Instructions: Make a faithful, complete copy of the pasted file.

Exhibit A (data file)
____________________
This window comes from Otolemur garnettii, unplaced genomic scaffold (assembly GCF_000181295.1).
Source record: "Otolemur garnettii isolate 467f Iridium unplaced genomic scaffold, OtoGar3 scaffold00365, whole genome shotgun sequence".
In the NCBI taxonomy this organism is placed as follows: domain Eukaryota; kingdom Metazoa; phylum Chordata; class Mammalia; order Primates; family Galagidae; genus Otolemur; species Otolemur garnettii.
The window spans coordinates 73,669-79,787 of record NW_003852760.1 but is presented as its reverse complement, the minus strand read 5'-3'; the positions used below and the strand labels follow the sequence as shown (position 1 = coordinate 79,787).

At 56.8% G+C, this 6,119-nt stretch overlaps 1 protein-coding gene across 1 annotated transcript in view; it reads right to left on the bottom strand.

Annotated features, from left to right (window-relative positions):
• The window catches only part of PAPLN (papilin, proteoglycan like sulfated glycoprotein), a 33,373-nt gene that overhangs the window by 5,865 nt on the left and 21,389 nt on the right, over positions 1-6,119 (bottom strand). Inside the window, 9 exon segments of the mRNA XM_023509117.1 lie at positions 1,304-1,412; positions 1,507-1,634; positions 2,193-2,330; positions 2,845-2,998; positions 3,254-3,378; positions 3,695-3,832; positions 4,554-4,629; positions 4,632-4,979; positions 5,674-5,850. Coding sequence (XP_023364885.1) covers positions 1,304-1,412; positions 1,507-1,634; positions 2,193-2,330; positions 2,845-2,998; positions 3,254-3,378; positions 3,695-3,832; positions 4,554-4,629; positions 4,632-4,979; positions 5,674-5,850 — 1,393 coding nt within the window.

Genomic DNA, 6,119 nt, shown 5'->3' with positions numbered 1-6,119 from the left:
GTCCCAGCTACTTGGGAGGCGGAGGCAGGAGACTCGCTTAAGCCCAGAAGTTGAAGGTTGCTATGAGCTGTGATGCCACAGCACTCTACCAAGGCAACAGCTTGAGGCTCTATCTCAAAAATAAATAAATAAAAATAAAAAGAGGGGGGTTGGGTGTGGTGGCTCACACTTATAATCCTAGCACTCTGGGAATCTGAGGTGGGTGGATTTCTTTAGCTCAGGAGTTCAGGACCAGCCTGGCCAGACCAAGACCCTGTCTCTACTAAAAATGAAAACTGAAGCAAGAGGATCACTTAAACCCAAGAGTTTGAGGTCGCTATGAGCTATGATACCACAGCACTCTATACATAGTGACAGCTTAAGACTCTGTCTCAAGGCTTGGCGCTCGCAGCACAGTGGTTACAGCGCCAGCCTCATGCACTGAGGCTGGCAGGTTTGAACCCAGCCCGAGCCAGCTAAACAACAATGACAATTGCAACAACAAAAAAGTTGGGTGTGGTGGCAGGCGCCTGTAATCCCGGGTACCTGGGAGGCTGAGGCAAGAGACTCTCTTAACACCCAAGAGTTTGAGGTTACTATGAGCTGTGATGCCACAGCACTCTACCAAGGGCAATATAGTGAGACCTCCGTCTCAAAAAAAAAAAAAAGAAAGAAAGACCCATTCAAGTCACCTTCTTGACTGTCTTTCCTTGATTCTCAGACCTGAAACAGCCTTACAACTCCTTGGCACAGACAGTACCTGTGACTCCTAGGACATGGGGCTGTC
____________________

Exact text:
This window comes from Otolemur garnettii, unplaced genomic scaffold (assembly GCF_000181295.1).
Source record: "Otolemur garnettii isolate 467f Iridium unplaced genomic scaffold, OtoGar3 scaffold00365, whole genome shotgun sequence".
In the NCBI taxonomy this organism is placed as follows: domain Eukaryota; kingdom Metazoa; phylum Chordata; class Mammalia; order Primates; family Galagidae; genus Otolemur; species Otolemur garnettii.
The window spans coordinates 73,669-79,787 of record NW_003852760.1 but is presented as its reverse complement, the minus strand read 5'-3'; the positions used below and the strand labels follow the sequence as shown (position 1 = coordinate 79,787).

At 56.8% G+C, this 6,119-nt stretch overlaps 1 protein-coding gene across 1 annotated transcript in view; it reads right to left on the bottom strand.

Annotated features, from left to right (window-relative positions):
• The window catches only part of PAPLN (papilin, proteoglycan like sulfated glycoprotein), a 33,373-nt gene that overhangs the window by 5,865 nt on the left and 21,389 nt on the right, over positions 1-6,119 (bottom strand). Inside the window, 9 exon segments of the mRNA XM_023509117.1 lie at positions 1,304-1,412; positions 1,507-1,634; positions 2,193-2,330; positions 2,845-2,998; positions 3,254-3,378; positions 3,695-3,832; positions 4,554-4,629; positions 4,632-4,979; positions 5,674-5,850. Coding sequence (XP_023364885.1) covers positions 1,304-1,412; positions 1,507-1,634; positions 2,193-2,330; positions 2,845-2,998; positions 3,254-3,378; positions 3,695-3,832; positions 4,554-4,629; positions 4,632-4,979; positions 5,674-5,850 — 1,393 coding nt within the window.

Genomic DNA, 6,119 nt, shown 5'->3' with positions numbered 1-6,119 from the left:
GTCCCAGCTACTTGGGAGGCGGAGGCAGGAGACTCGCTTAAGCCCAGAAGTTGAAGGTTGCTATGAGCTGTGATGCCACAGCACTCTACCAAGGCAACAGCTTGAGGCTCTATCTCAAAAATAAATAAATAAAAATAAAAAGAGGGGGGTTGGGTGTGGTGGCTCACACTTATAATCCTAGCACTCTGGGAATCTGAGGTGGGTGGATTTCTTTAGCTCAGGAGTTCAGGACCAGCCTGGCCAGACCAAGACCCTGTCTCTACTAAAAATGAAAACTGAAGCAAGAGGATCACTTAAACCCAAGAGTTTGAGGTCGCTATGAGCTATGATACCACAGCACTCTATACATAGTGACAGCTTAAGACTCTGTCTCAAGGCTTGGCGCTCGCAGCACAGTGGTTACAGCGCCAGCCTCATGCACTGAGGCTGGCAGGTTTGAACCCAGCCCGAGCCAGCTAAACAACAATGACAATTGCAACAACAAAAAAGTTGGGTGTGGTGGCAGGCGCCTGTAATCCCGGGTACCTGGGAGGCTGAGGCAAGAGACTCTCTTAACACCCAAGAGTTTGAGGTTACTATGAGCTGTGATGCCACAGCACTCTACCAAGGGCAATATAGTGAGACCTCCGTCTCAAAAAAAAAAAAAAGAAAGAAAGACCCATTCAAGTCACCTTCTTGACTGTCTTTCCTTGATTCTCAGACCTGAAACAGCCTTACAACTCCTTGGCACAGACAGTACCTGTGACTCCTAGGACATGGGGCTGTC